As hard as it has been, when I think back to the beginning of this process I can’t help but smile at the immense hope and excitement that Angela and I had going into this.
We had talked about children and how they fit into our life plans from the get-go. Angela always knew she wanted (read: had to have) children. Although I never particularly thought of myself as a mother, as our relationship grew and our love for each other solidified I was convinced that we had to share that love with children. I had fears and hesitations (how can we be the perfect parents… we can’t) but even with our normal deficiencies it felt right. I told Angela that I didn’t want to start trying until our first anniversary because I wanted the first year to be about us. But six months into our marriage I couldn’t wait to get started.
The donor selection was daunting and time-consuming – no one seemed good enough to contribute to our child’s genetic makeup. After three months of searching we selected a donor and bought the maximum amount of sperm. We then began the process of selecting a fertility center. I remember going into our first appointment and asking the doctor whether I would be able to go on a family vacation in September assuming I was seven months pregnant. He wisely told me that we could cross that bridge when we got to it. In reality when that vacation rolled around I was just recovering from my first miscarriage.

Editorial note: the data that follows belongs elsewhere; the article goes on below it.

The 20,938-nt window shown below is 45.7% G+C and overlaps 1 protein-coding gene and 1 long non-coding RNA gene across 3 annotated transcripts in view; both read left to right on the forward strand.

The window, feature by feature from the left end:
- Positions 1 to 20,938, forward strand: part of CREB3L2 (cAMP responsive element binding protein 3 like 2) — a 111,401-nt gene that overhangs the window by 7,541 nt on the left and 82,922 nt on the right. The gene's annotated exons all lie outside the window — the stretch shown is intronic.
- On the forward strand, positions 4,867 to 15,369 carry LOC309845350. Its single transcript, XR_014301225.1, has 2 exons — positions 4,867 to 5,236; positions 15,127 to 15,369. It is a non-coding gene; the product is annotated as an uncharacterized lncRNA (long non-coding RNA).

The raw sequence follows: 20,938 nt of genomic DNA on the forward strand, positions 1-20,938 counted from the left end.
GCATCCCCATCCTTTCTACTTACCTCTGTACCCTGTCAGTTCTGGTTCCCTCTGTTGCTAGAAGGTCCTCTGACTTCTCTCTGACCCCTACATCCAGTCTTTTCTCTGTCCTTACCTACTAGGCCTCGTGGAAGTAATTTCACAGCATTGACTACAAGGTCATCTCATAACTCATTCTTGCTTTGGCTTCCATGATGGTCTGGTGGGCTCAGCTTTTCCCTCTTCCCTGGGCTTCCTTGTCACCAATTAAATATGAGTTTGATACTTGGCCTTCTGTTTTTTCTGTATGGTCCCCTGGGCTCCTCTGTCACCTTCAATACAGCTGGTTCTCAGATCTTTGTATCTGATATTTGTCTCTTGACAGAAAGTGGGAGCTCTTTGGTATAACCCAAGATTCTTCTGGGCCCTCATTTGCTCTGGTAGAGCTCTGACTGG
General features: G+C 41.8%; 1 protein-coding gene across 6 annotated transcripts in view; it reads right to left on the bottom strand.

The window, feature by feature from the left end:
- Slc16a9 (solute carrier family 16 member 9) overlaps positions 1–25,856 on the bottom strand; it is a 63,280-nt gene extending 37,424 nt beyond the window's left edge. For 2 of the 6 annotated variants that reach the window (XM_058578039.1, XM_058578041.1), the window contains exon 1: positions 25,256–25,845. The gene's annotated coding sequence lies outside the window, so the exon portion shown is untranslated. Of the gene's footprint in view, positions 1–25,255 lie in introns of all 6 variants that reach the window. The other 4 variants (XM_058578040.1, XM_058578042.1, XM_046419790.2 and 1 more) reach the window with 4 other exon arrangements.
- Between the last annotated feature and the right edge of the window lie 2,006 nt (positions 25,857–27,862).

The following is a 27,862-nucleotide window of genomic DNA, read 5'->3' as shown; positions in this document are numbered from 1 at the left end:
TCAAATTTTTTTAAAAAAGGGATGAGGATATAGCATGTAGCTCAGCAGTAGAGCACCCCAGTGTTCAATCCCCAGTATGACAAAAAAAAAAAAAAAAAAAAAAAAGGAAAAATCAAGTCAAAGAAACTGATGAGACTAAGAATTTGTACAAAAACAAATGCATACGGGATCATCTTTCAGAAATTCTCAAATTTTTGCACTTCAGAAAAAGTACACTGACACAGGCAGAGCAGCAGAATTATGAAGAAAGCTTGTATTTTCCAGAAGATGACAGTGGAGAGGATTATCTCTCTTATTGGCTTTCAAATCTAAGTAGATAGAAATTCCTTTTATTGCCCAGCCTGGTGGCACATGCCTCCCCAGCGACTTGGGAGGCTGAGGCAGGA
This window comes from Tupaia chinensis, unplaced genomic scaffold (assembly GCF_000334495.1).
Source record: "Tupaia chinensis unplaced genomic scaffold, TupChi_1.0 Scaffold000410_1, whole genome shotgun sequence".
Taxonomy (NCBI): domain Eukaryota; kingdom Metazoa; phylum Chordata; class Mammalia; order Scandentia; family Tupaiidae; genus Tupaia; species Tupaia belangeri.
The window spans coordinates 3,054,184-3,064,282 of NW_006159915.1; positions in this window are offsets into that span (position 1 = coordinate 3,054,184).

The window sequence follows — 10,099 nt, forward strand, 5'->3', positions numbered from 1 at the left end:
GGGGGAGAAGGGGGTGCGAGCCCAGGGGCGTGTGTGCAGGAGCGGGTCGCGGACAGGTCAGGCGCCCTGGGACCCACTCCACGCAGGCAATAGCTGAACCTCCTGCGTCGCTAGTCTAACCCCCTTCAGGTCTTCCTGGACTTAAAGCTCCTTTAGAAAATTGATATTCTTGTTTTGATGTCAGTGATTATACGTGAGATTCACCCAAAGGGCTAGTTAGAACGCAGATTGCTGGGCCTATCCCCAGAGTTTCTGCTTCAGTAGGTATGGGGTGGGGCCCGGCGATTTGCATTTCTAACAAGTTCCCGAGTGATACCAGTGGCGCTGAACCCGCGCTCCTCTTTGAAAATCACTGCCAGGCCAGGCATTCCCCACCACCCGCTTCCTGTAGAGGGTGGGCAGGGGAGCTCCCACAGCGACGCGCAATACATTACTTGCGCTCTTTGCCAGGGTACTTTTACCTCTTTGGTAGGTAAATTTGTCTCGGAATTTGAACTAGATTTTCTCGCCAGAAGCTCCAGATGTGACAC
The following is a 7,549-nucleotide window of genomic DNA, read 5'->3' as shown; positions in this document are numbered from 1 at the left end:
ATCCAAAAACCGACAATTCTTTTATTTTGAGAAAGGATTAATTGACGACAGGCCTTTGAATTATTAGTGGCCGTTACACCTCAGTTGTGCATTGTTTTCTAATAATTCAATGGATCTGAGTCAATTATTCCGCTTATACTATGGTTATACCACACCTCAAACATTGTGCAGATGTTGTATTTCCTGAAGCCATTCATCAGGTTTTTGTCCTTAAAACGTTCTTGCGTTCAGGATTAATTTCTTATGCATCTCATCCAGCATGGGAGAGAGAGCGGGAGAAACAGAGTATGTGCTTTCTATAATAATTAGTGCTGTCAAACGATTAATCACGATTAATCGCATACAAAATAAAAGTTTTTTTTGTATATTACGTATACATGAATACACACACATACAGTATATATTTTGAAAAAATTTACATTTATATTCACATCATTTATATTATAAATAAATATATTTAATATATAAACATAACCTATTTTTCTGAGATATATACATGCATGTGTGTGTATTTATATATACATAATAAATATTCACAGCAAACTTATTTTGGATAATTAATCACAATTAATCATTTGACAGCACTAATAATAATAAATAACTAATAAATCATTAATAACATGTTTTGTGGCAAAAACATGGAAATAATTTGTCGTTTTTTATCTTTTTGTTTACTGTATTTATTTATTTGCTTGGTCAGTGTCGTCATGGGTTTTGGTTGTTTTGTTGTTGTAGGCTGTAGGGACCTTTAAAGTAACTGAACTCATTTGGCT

Angela and I decided to start with Intra-Uterine Insemination (IUI) which is a slightly more high-tech turkey baster method with success rates around 15%. Our insurance didn’t cover any fertility treatment and this method is significantly less expensive than In-Vitro Fertilization. We followed our clinic’s instructions of using drug store ovulation predictor kits; once I got a positive on the OPK I was to go in the next day for insemination. We chose to do back to back inseminations because no one can determine EXACTLY when you ovulate. For example, if the OPK showed up positive on Friday morning I was to go in on Saturday and Sunday mornings for two days of insemination. We did this process three times and each negative pregnancy test at the end of the two week wait after insemination was brutally painful. I had no fertility issues and had a period like clockwork. Why wasn’t this working? After three back-to-back IUIs we had blown through six vials of our precious donor sperm (at $665/ vial plus shipping and storage) and all we were left with was heartache.